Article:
Throughout his administration, Trump has routinely discarded the advice of experts. Of course, the president has the prerogative to make his own decisions. But Trump has not only opted to disregard their advice; he has decided he doesn’t need to hear it at all, making policy moves based on little information—a tendency recently demonstrated by his precipitous withdrawal from Syria.

Trump has also hired bosses who make life at places like the State Department miserable. His first secretary, Rex Tillerson, was regarded as levelheaded on policy and not especially political, though those tendencies eventually got him fired by Trump. But Tillerson embarked on a quixotic overhaul of the department’s workforce that alienated many employees, and a steady stream of high-ranking career officials left. Pompeo, though more political, seemed concerned with improving morale, but his decision not to back Yovanovitch erased that work. (Adding insult to injury, she testified that Pompeo sent a deputy to talk to her rather than doing it himself.) The president, meanwhile, has routinely attacked government employees as being part of a deep state.

Disregarding experts is a bad way to make policy for many reasons, but as these cases demonstrate, it’s bad politics, too. My colleague Mike Giglio recently noted that after Trump spent years demonizing the intelligence services, it was an intelligence official, following legal channels to a T, who filed the whistle-blower complaint that sparked impeachment. And long-demonized officials in foreign policy are now fueling the fire.

Trump and his minions will likely try to portray this testimony as evidence that he was right about the deep state all along. As I have previously written, the term is misleading and dangerous. It also doesn’t fit here. Each of these people is testifying to Congress, an equal branch of government, under official procedures. Most if not all of them are testifying under subpoena, a legally binding summons. The White House’s legal rationale for withholding testimony and documents under executive privilege is flimsy at best. An impeachment inquiry is not invalid simply because Trump doesn’t like it or feels that Democrats are mean, no matter how insistently he says otherwise. And the revelations they are providing are disturbing, generally consistent, and backed up by documents, including those released by the White House itself.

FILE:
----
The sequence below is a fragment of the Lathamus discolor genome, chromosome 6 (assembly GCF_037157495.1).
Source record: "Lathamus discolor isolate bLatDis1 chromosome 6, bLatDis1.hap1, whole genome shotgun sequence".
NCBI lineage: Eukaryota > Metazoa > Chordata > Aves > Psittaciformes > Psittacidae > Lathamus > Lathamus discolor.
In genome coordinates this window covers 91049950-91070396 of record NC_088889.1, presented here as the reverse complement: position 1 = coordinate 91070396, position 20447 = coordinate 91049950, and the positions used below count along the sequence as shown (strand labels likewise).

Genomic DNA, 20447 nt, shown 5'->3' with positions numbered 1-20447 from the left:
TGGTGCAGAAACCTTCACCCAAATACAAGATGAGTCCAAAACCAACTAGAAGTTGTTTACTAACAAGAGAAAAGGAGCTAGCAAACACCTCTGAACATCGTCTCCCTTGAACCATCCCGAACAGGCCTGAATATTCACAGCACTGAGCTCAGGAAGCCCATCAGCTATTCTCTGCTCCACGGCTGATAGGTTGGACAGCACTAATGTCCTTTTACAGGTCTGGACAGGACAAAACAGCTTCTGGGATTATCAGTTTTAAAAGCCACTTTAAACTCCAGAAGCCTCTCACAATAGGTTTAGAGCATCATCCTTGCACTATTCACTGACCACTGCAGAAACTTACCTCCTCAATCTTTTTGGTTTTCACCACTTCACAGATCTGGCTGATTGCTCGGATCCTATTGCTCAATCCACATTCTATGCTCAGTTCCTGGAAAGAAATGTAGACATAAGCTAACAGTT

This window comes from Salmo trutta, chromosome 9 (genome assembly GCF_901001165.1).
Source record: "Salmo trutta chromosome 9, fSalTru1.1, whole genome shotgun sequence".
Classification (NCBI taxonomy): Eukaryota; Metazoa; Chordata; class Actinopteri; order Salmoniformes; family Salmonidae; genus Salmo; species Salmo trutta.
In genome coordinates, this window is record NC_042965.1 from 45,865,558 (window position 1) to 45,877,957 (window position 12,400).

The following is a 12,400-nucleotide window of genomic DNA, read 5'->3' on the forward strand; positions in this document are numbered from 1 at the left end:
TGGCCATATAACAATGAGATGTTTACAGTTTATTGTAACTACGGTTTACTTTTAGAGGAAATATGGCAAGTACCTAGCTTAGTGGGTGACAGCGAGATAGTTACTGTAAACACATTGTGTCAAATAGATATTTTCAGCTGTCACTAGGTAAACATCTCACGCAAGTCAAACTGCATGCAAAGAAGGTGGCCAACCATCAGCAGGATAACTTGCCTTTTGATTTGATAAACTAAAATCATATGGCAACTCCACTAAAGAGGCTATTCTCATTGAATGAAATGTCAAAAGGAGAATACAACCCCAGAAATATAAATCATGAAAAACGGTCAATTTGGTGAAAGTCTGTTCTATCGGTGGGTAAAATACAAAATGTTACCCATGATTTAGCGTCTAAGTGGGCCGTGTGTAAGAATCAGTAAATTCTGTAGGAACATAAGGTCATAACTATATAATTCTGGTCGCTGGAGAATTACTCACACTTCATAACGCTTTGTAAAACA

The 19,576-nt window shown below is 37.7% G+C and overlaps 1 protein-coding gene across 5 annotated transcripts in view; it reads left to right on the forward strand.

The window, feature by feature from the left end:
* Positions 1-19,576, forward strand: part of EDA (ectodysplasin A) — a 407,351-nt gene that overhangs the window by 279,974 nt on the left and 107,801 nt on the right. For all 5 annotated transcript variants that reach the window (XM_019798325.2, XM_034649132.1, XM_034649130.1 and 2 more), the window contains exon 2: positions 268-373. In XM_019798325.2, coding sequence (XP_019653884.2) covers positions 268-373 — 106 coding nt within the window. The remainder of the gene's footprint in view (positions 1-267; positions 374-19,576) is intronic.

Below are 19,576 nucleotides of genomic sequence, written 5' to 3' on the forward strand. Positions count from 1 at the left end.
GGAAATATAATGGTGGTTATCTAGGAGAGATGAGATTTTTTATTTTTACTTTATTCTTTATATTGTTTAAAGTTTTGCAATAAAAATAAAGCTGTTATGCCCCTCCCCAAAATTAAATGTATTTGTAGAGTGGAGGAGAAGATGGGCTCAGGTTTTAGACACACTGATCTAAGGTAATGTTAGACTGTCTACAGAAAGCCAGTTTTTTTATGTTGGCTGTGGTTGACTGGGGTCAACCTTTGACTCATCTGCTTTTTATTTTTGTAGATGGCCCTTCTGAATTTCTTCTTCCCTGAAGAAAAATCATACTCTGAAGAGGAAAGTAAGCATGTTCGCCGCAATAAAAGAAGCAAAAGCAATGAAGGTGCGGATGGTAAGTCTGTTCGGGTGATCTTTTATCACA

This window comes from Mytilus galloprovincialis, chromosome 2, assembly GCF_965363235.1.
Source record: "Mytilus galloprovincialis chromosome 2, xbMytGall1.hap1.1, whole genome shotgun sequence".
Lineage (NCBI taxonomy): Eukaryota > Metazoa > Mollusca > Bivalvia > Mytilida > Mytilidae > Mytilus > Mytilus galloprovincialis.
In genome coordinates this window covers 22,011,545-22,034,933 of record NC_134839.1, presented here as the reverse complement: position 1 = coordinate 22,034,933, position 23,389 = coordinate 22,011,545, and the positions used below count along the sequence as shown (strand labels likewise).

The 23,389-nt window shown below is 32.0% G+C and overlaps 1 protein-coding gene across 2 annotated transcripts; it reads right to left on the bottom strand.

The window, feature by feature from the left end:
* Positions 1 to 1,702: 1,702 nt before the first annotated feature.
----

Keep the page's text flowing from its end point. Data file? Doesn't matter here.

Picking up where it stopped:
The testimony from career officers points to how far Trump has politicized government. This crisis revolves around his requests to a foreign government, Ukraine, to interfere in American elections by investigating his political rival Joe Biden. It’s not unusual for career government employees to disagree with administration policy, but usually they don’t speak out publicly, because doing so would undermine the mission and work of their institutions. (Retired Marine General and former Defense Secretary James Mattis’s silence since resigning in 2018 illustrates this approach.) But these officers have concluded that worse damage is being done to the government already. In other words, officials typically stay quiet about their political masters because of their own loyalty to the State Department. Now their loyalty to the State Department is driving them to speak out about their political masters.

Trump is famous for demanding loyalty from his subordinates, while showing little of his own toward them. With the president disregarding their work, the government’s foreign-policy professionals have had ample time to assess the hostile actor in the White House. They were ready for this moment.